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About This Artwork
Alessandro de' Medici, 1534/35
Oil on panel
35.3 x 25.8 cm; (13 7/8 x 10 1/8 in.)
Painted surface: 31.4 x 25.8 cm (12 3/8 x 10 1/8 in.)
Mr. and Mrs. Martin A. Ryerson Collection, 1933.1002
Although he was trained in the tradition of his Florentine master, Andrea del Sarto (1486–1530), Pontormo created more expressive and experimental works than the older artist. His portraits are noted for their penetrating insight into character. The subject of this painting, the emotionally unstable Alessandro de’ Medici, was probably an illegitimate son of Pope Clement VII by a Moorish slave. Alessandro was named the first Duke of Florence in 1532, after the defeat of the city’s republican government by an alliance of the pope and the Holy Roman Emperor Charles V. Alessandro’s tyrannical reign ended in 1537, when he was assassinated by his cousin. This appears to be a preliminary painting of the duke that Pontormo consulted in the creation of a larger format state portrait now in the Philadelphia Museum of Art.
— Permanent collection label
Toronto, Art Gallery of Toronto, Italian Old Masters and German Primitives, 1931, no. 26, as Bronzino.
Muskegon, Michigan, Hackley Art Gallery, Italian Paintings in the Loan Collection from Mr. Martin A. Ryerson, M. Knoedler and Company, E. and A. Silberman, 1932, no. 6, as Bronzino.
Milwaukee, Milwaukee Art Museum, The Detective’s Eve: Investigating the Old Masters, 1989, no. 33.
The Art Institute of Chicago, Bill Viola: A 25-Year Survey, October 16, 1999 – January 9, 2000, included in the gallery that held Viola’s The Greeting for the Chicago venue.
Florence, Palazzo Strozzi, L’Ombra del genio: Michelangelo e l’arte a Firenze, 1537-1631, 2002; traveled to Art Institute of Chicago and Detroit Institute of Arts as The Medici, Michelangelo, and the Art of Late Renaissance Florence, no. 34.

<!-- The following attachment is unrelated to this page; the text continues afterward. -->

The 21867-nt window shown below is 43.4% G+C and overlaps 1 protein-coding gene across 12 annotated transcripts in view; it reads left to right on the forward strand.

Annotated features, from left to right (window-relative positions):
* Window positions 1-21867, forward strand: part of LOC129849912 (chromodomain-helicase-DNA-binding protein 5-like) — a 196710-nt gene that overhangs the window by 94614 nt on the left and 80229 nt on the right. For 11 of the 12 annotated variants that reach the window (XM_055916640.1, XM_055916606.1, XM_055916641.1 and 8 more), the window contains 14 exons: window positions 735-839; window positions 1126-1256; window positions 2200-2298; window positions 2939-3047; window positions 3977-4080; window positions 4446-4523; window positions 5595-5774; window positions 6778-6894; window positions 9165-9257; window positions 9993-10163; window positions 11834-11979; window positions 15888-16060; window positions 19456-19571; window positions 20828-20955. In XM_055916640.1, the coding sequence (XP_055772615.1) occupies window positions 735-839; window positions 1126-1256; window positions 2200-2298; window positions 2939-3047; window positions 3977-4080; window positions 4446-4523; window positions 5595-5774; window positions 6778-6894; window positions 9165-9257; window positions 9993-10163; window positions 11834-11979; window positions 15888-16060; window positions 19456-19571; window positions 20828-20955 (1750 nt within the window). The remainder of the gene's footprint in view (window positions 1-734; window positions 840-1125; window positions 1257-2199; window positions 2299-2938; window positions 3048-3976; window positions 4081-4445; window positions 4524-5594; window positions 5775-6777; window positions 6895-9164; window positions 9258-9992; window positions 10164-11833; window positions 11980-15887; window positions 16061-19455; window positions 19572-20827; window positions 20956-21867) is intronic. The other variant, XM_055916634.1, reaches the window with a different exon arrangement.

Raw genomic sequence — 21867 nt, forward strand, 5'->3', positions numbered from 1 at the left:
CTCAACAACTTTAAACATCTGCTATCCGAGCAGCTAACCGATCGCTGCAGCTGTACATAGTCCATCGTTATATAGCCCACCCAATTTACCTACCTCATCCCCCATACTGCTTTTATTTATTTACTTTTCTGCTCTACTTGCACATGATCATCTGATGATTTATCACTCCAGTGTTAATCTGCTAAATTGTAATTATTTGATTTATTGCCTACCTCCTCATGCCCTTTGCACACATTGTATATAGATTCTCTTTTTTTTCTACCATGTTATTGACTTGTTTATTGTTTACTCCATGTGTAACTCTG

Philadelphia, Philadelphia Museum of Art, Pontormo, Bronzino and the Medici: The Transformation of the Renaissance Portrait in Florence, 2004, no. 25.
Frankfurt, Städel Museum, Maniera: Pontormo, Bronzino and Medici Florence, 2016, no. 65.
Gustav Waagen, Treasures of Art in Great Britain, vol. 2, London, 1854, p. 232.
G. Frizzoni, La Gallerie Morelli in Bergamo, Bergamo, 1892, p. 19.
A. McComb, Agnolo Bronzino: His Life and Works, Cambridge, Mass., 1928, pp, 44, 137.
William R. Valentiner, Paintings in the Collection of Martin A. Ryerson, unpub. MS , Archives, Art Institute of Chicago, n. pg.
Bernard Berenson, Italian Pictures of the Renaissance, Oxford, 1932, p. 114.
Bernard Berenson, Pitture italiane de Rinascimento, Milan, 1936, p. 98.
Art Institute of Chicago, Paintings in the Art Institute of Chicago. A Catalogue of the Picture Collection, Chicago, 1961, p. 226.
Bernard Berenson, Italian Pictures of the Renaissance: Central and North Italian Schools, vol. 1, London, 1968, p. 41.
Karla Langedijk, The Portraits of the Medici, 15th to 18th Centuries, vol. 1, Florence, 1981, pp. 84, 86.
Ellis Waterhouse, “Earlier Paintings in the Earlier Years of the Art Institute: The Role of the Private Collector,” Museum Studies 10 (1983), pp. 84-5.
Christopher Lloyd, Italian Paintings before 1600 in the Art Institute of Chicago. A Catalogue of the Collection, Chicago, 1993, pp. 197-202, ill.
Philippe Costamagna, Pontormo, Milan, 1994, pp. 87, 221-3, no. 71, ill. p. 82.
Anna Forlani Tempesti, Alessandra Giovannetti, Pontormo, Florence, 1994, p. 137-8, no. 43, ill.
John E. Gedo, The Artist and Emotional World: Creativity and Personality, New York, 1996, p. 189, fig. 13.11.
Janet Cox-Rearick, review of Costamagna, Pontormo in Burlington Magazine 139 (1997), p. 128.
Elizabeth Pilliod, Pontormo, Bronzino, Allori: A Genealogy of Florentine Art, New Haven and London, 2001, p. 11, fig. 7.
Janet Cox-Rearick, review of Philadelphia 2004 in Burlington Magazine 147 (2005), pp. 211-12.
Larry J. Feinberg, "A Brief History of the Old Masters in the Art Institute of Chicago," Museum Studies 32, 2 (2006), p. 8, fig. 3.
Joaneath Spicer, "Free Men and Women of African Ancestry in Renaissance Europe" in Revealing the African Presence in Renaissance Europe, exh. cat. The Walters Art Museum, Baltimore, 2012, p. 96 n. 64.
Probably Cosimo I de’ Medici (d. 1574), Florence [it is almost certainly identical with the study described in Le vite de’ più eccellenti pittori, scultori e architettori scritte da Giorgio Vasari, ed. Gaetano Milanesi, vol. 6, Florence, 1881, p. 278]; William Ward (d. 1885), 1st Earl Dudley, London, by 1854 [described by Waagen 1854, as by Pontormo]; his son William Humble Ward, sold Christie’s, London, June 25, 1892, no. 46, as Giovanni Bellini for £180, to Durand-Ruel, Paris and New York, acting on behalf of Martin A. Ryerson [annotated catalogue , Ryerson Library, and letter from Durand-Ruel to Ryerson, June 25, 1892 in AIC Archives]; Martin A. Ryerson (d. 1932), Chicago, from 1892; on loan to the Art Institute from 1930; bequeathed to the Art Institute, 1933.